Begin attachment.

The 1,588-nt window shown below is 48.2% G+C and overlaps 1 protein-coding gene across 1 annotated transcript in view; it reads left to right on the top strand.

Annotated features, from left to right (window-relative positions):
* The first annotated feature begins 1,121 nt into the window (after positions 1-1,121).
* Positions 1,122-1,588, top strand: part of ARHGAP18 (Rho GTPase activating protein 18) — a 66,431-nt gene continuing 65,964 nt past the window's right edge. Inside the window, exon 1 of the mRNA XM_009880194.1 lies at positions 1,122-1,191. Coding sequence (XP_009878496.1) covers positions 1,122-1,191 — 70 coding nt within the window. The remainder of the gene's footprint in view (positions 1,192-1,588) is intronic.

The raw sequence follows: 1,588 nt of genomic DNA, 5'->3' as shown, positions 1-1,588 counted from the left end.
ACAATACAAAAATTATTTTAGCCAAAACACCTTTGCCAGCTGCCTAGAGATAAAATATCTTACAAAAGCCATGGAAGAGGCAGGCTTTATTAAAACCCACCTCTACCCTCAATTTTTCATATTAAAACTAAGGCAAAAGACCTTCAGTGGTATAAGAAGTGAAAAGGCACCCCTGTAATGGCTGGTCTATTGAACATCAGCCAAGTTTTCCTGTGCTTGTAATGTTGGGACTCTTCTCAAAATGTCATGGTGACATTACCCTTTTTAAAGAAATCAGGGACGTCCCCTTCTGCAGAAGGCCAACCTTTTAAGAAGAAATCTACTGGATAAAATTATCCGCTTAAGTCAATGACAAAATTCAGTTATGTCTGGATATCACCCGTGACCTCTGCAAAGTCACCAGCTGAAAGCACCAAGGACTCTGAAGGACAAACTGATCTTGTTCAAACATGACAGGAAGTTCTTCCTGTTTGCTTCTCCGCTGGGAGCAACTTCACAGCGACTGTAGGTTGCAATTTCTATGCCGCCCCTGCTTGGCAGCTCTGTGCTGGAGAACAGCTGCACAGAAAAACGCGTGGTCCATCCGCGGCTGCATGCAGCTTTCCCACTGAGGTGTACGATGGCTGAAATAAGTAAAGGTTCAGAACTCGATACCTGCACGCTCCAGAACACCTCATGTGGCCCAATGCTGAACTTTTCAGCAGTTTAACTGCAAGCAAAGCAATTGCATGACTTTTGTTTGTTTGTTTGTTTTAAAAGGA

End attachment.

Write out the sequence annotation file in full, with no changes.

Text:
The 1,588-nt window shown below is 48.2% G+C and overlaps 1 protein-coding gene across 1 annotated transcript in view; it reads left to right on the top strand.

Annotated features, from left to right (window-relative positions):
* The first annotated feature begins 1,121 nt into the window (after positions 1-1,121).
* Positions 1,122-1,588, top strand: part of ARHGAP18 (Rho GTPase activating protein 18) — a 66,431-nt gene continuing 65,964 nt past the window's right edge. Inside the window, exon 1 of the mRNA XM_009880194.1 lies at positions 1,122-1,191. Coding sequence (XP_009878496.1) covers positions 1,122-1,191 — 70 coding nt within the window. The remainder of the gene's footprint in view (positions 1,192-1,588) is intronic.

The raw sequence follows: 1,588 nt of genomic DNA, 5'->3' as shown, positions 1-1,588 counted from the left end.
ACAATACAAAAATTATTTTAGCCAAAACACCTTTGCCAGCTGCCTAGAGATAAAATATCTTACAAAAGCCATGGAAGAGGCAGGCTTTATTAAAACCCACCTCTACCCTCAATTTTTCATATTAAAACTAAGGCAAAAGACCTTCAGTGGTATAAGAAGTGAAAAGGCACCCCTGTAATGGCTGGTCTATTGAACATCAGCCAAGTTTTCCTGTGCTTGTAATGTTGGGACTCTTCTCAAAATGTCATGGTGACATTACCCTTTTTAAAGAAATCAGGGACGTCCCCTTCTGCAGAAGGCCAACCTTTTAAGAAGAAATCTACTGGATAAAATTATCCGCTTAAGTCAATGACAAAATTCAGTTATGTCTGGATATCACCCGTGACCTCTGCAAAGTCACCAGCTGAAAGCACCAAGGACTCTGAAGGACAAACTGATCTTGTTCAAACATGACAGGAAGTTCTTCCTGTTTGCTTCTCCGCTGGGAGCAACTTCACAGCGACTGTAGGTTGCAATTTCTATGCCGCCCCTGCTTGGCAGCTCTGTGCTGGAGAACAGCTGCACAGAAAAACGCGTGGTCCATCCGCGGCTGCATGCAGCTTTCCCACTGAGGTGTACGATGGCTGAAATAAGTAAAGGTTCAGAACTCGATACCTGCACGCTCCAGAACACCTCATGTGGCCCAATGCTGAACTTTTCAGCAGTTTAACTGCAAGCAAAGCAATTGCATGACTTTTGTTTGTTTGTTTGTTTTAAAAGGA